The Help Tate Taylor
Published Aug 11, 2011Once upon a time, not so long ago, in a land far away called Jackson, Mississippi, there lived two groups of people: the princesses and the maids. The princesses were very content. They lived in great big houses, went shopping, played bridge and smoked cigarettes. They had very strict rules that they lived by, but they were happy and things were kept in order.
The maids were not very content. The princesses made them do all the work, including cleaning, cooking and child rearing, which left the maids tired and depressed, with no time for their children. One day, one of the princesses named Skeeter (Emma Stone), who had gone to a prestigious liberal arts college and was the smartest of them all, decided that the maids were being treated unfairly, so she decided to write a book about them, befriending the noblest of the maids, Aibileen (Viola Davis), and eventually getting all the maids to open up about their lives.
Everyone in Jackson was so shocked about how upset the maids were that they decided to work together and help each other so there was no more racism again, ever. The smart princess moved to NYC, where all the smart people go, and everyone lived happily ever after.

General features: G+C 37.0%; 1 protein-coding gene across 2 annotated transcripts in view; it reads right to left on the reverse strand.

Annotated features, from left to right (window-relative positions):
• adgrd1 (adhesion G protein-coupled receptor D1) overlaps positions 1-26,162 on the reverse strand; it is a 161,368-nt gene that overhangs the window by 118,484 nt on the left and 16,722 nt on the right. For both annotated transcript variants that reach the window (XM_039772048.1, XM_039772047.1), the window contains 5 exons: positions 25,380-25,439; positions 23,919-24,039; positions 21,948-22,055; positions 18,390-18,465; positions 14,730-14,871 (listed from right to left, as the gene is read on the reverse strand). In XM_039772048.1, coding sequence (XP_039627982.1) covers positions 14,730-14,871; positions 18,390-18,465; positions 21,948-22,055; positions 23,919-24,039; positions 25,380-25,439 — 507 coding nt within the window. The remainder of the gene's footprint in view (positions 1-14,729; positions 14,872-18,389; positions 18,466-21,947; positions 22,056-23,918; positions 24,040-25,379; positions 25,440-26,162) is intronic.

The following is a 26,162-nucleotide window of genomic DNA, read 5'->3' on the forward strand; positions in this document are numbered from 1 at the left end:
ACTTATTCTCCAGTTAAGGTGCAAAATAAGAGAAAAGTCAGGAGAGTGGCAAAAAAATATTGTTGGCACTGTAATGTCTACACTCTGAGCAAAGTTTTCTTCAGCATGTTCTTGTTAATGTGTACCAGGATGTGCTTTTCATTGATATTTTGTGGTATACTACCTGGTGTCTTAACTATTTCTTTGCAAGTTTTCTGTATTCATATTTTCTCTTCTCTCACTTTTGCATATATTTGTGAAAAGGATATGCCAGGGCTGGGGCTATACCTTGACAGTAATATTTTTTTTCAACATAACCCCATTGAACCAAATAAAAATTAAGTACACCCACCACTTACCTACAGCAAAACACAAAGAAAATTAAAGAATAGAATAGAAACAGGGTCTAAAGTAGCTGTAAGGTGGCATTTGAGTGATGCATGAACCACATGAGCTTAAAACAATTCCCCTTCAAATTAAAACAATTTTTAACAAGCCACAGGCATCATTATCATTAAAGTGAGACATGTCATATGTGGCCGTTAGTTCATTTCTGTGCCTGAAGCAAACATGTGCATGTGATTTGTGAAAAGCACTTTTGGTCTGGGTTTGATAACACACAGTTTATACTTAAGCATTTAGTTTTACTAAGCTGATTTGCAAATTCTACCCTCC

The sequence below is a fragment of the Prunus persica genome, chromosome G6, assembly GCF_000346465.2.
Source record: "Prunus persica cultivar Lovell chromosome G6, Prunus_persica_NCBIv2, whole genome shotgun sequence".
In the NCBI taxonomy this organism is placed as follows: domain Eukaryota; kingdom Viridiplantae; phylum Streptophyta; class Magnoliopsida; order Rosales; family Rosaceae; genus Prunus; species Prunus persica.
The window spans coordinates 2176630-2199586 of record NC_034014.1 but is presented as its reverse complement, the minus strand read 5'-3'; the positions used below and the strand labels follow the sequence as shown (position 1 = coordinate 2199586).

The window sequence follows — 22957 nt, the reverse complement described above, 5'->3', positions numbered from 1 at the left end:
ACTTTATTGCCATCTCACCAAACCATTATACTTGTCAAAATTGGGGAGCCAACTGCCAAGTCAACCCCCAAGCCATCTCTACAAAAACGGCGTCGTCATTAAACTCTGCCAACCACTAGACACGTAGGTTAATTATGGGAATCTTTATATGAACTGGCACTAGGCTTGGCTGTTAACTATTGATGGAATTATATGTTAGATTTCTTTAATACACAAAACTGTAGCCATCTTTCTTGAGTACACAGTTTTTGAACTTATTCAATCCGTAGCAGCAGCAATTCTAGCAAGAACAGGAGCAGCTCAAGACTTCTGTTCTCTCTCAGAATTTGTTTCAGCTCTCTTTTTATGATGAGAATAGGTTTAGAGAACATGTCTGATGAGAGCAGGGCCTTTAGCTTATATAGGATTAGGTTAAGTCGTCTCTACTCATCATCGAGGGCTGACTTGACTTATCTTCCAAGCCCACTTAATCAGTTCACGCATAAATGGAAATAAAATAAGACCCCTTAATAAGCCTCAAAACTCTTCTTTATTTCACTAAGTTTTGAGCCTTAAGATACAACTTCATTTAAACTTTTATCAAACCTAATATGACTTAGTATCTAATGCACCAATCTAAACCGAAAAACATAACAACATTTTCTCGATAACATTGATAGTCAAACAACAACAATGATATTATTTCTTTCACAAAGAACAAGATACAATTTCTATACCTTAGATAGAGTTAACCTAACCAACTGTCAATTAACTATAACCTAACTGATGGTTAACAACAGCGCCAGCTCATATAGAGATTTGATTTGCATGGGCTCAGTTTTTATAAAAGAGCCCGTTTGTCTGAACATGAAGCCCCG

Admirable in scope ― seemingly trying to heal the wounds of American history, in dealing with the backwards ideals and rigid social caste of the early '60s South at the tail-end of the Jim Crow-era ― The Help is also often face-palmingly simple-minded, unabashedly sentimental and, at times, shockingly puerile (believe it or not, there is an extended scene of shit-eating in this ostensibly wholesome movie that would make Pasolini blush).
Davis, who lends gravitas to anything she's in, is solid and engaging as the movie's moral centre, while Stone is less successful, never quite confident enough to carry the dramatic weight. The Help is a difficult story painted with broad strokes that's geared more towards placating than challenging its audience. (Buena Vista)